Walking around downtown Athens, Jamie Adams stood in front of the rust red cinder-block wall across the street from the Alabama Veterans Museum and Archives and imagined the story it could tell.
This summer, Adams, armed with gallons of paint and assisted by five students, will spend 700 hours transforming the empty wall into a mural honoring local veterans. Through portraits, the mural will tell the story of hundreds of Limestone County active duty military members and veterans, including Adams’ grandfather and great-uncle, who served in World War II, and his two uncles, who died in the Vietnam War.
“This is a way to honor those individuals who we need to remember, honor and celebrate,” said Adams, an assistant art professor at Athens State. “A lot of people don’t get the recognition they deserve, especially men like my two uncles who passed away. Having a way to honor their memory, having their portrait where thousands of people see it as they drive by, keeps their memories and sacrifices alive.”
Once complete, the 40-foot-long by 15-foot-tall mural will feature three soldiers in front of an American flag consisting of a mosaic of 200 photographs of Limestone County servicemen and women.
“Honoring our veterans is our main objective in the museum and, with this mural, we can do this,” said Sandy Thompson, director of the museum. “It will be the first thing they see when they pull in and the final thing they see as they leave the museum and will leave a lasting impression on them. It will be a great identifier for the museum.”
The museum hopes to move into its new space, next door at the former Limestone County Event Center, by the end of the year, but it will still be across the street from the mural.
Adams, who created several sketches in a range of color palates for the mural, worked closely with the museum’s board to finalize the design. The board selected a generic design that does not depict a specific soldier or battlefield.
Along with remembering local veterans, the mural will double as a fundraiser for the museum, which, due the coronavirus, had to cancel fundraising events. For a donation of $100, the artists will include the portrait of a Limestone County veteran in the mural. With 200 spaces available, the project could raise $20,000.
“Donations are down because we do not have the visitor population that we normally do at this time of year,” Thompson said. “It is also hard to fundraise right now because we know so many businesses are suffering. This will help with the daily operation funds that we are missing out on through donations.”
For Adams, who grew up in Limestone County, and returned to north Alabama last year, the project serves as a way to positively impact his community.
“Having art outdoors opens up a lot of venues for education. Some kids who cannot afford to go to museums can see art outside in the city. It brings attention to the arts and art programs and allows students to see that you can have a future and make a living doing art,” Adams said.
For Adams, the mural carries on an art form he practiced while teaching at Judson College and West Texas A&M University. He created 12 portraits of instrumental people from Perry County, the home of Judson College, which were featured in the windows of a building in downtown Marion. In Texas, Adams helped oversee a “mural squad” with students who completed art projects around the university.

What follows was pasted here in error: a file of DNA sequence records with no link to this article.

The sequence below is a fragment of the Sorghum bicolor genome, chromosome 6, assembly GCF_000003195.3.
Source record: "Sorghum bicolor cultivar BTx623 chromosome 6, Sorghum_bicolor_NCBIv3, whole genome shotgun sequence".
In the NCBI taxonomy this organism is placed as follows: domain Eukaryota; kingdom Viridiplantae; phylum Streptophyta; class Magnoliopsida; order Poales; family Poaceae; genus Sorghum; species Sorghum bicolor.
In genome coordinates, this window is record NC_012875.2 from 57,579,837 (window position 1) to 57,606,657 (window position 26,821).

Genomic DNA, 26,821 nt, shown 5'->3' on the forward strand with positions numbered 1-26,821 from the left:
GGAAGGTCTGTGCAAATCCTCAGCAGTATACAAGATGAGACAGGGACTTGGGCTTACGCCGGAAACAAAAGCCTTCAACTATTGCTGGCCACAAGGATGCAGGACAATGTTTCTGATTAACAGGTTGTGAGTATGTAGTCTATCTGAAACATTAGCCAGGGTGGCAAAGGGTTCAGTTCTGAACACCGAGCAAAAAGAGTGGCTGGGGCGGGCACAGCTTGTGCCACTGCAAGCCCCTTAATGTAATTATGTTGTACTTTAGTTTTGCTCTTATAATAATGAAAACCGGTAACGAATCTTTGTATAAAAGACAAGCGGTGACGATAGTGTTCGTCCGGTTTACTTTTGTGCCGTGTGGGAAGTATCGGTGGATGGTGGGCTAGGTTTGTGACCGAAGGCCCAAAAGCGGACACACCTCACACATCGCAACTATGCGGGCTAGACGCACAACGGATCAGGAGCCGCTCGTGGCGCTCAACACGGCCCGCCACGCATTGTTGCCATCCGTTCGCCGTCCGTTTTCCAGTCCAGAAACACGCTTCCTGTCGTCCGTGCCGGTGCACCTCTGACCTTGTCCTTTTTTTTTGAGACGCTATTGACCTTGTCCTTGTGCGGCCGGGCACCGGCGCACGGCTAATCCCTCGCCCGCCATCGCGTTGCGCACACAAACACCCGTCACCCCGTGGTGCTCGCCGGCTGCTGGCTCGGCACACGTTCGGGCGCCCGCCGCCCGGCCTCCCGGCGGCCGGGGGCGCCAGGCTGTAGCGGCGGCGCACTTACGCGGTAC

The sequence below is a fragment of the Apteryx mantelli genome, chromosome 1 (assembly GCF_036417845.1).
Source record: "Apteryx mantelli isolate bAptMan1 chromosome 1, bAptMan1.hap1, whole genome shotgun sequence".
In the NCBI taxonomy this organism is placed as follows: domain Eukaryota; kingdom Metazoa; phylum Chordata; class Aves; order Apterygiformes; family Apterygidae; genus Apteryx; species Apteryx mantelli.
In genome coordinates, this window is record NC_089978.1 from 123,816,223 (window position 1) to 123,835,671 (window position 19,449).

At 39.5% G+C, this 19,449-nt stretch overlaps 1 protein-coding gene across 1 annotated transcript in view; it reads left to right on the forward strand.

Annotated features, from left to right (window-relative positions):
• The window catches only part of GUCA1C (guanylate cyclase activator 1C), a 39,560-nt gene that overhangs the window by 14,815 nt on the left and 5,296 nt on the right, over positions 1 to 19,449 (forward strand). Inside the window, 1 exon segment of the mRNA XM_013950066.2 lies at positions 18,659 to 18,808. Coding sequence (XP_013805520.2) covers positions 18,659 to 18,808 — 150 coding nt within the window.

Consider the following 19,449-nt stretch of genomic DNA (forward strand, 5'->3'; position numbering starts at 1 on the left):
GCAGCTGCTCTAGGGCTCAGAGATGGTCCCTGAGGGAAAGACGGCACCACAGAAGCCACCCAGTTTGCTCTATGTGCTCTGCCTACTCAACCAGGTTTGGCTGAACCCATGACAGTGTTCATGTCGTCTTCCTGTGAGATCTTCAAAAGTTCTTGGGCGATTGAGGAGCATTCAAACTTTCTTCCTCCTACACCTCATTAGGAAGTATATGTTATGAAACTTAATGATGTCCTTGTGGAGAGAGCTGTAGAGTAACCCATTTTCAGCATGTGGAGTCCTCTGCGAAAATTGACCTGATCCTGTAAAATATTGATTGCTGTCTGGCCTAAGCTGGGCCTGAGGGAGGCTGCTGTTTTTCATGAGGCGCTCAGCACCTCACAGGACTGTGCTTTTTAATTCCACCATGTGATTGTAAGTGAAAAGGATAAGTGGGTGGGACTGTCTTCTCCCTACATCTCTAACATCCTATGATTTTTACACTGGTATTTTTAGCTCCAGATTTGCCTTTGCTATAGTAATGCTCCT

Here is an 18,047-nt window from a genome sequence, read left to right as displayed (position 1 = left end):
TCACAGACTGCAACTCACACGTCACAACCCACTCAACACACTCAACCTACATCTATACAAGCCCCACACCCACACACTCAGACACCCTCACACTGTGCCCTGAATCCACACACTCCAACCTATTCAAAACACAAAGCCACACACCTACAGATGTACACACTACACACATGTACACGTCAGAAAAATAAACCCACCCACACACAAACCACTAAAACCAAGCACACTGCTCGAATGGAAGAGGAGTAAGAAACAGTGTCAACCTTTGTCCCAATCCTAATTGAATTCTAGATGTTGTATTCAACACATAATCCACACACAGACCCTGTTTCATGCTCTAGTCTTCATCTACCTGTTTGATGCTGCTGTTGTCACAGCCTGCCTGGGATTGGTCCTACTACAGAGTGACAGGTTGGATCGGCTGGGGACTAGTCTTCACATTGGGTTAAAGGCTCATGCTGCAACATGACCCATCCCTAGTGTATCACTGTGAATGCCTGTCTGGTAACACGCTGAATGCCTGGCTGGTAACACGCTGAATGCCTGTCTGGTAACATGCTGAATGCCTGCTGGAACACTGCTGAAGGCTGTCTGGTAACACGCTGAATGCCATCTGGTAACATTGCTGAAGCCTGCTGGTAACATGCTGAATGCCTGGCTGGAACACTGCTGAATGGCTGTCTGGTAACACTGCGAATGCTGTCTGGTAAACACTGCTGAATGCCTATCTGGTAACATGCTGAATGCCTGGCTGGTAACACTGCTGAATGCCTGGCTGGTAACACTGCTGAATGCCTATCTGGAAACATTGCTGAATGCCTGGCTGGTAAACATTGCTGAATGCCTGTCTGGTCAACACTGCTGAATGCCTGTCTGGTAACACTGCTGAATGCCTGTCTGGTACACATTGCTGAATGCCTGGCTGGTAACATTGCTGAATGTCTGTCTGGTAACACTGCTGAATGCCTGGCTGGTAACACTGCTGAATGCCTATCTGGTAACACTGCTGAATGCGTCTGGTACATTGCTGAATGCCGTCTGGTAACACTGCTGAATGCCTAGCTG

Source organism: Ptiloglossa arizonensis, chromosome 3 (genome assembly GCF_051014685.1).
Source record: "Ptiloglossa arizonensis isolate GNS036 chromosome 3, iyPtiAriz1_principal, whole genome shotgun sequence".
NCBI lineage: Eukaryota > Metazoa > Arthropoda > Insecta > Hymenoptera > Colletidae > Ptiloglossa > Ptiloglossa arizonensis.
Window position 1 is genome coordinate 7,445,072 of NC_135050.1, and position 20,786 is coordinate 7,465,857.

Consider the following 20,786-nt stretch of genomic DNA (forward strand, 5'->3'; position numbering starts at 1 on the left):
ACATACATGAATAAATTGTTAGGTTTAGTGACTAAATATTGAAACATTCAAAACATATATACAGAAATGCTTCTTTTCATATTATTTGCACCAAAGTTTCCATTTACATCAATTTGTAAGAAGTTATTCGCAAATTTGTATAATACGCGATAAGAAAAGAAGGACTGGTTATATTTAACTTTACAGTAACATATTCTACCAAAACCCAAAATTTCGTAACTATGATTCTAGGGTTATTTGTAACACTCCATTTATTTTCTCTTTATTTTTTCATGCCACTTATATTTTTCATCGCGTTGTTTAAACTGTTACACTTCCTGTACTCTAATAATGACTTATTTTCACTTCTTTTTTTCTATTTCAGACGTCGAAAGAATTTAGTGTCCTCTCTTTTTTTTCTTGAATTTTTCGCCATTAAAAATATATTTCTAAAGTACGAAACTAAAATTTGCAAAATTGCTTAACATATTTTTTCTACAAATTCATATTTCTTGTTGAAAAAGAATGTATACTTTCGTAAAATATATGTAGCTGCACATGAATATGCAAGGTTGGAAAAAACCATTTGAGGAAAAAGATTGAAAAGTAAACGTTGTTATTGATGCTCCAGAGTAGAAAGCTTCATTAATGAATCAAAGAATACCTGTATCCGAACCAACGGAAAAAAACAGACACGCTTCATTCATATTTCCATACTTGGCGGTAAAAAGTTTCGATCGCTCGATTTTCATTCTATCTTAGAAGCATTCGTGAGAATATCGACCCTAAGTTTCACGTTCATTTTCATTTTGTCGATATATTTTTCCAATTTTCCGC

Within weeks of moving back to Alabama, Adams reached out to Tere Richardson, director of Athens Main Street, about creating a mural. Once Adams secured the building and finalized the design, Athens State encouraged him to develop a class around the mural.
Five students from Cullman, Auburn and Huntsville signed up for the class and have been working on the mural every Friday since June 5. They pressure-washed the wall and primed the surface with two coats of gesso, which, due to the consistency, the group painted on the cinder blocks with brushes. After gridding off the wall into six-inch by six-inch squares, the artists transferred the mural’s design onto the wall.
“We basically made a gigantic paint by numbers,” Adams said. “This is a technique artists have used since before the Renaissance. It is easier to transfer the images onto the wall that way.”
For the portraits of the veterans, the artists will section off each of the boxes into one-inch by one-inch squares. Each of the estimated 200 portraits will take an hour to complete. One of the portraits will honor U.S. Marine Staff Sgt. Joshua Dempsey.
“This is another way to honor him. We are very proud of his service and continuing on our family’s legacy. My father and step-father served in World War II and my brother was in the service also,” said Yvonne Dempsey.
Adams hopes this mural begins a movement to bring more outdoor art to Athens and north Alabama. Adams expects to complete the mural in August, weather permitting.
To include a veteran’s portrait in the mural, contact Thompson at email@example.com.
Standing in front of the wall where the students painted in black sections, Adams watched the mural take shape.
“I’m very proud of what we are doing here. I’m very proud we are creating a piece of art to honor our veterans in a public space,” Adams said.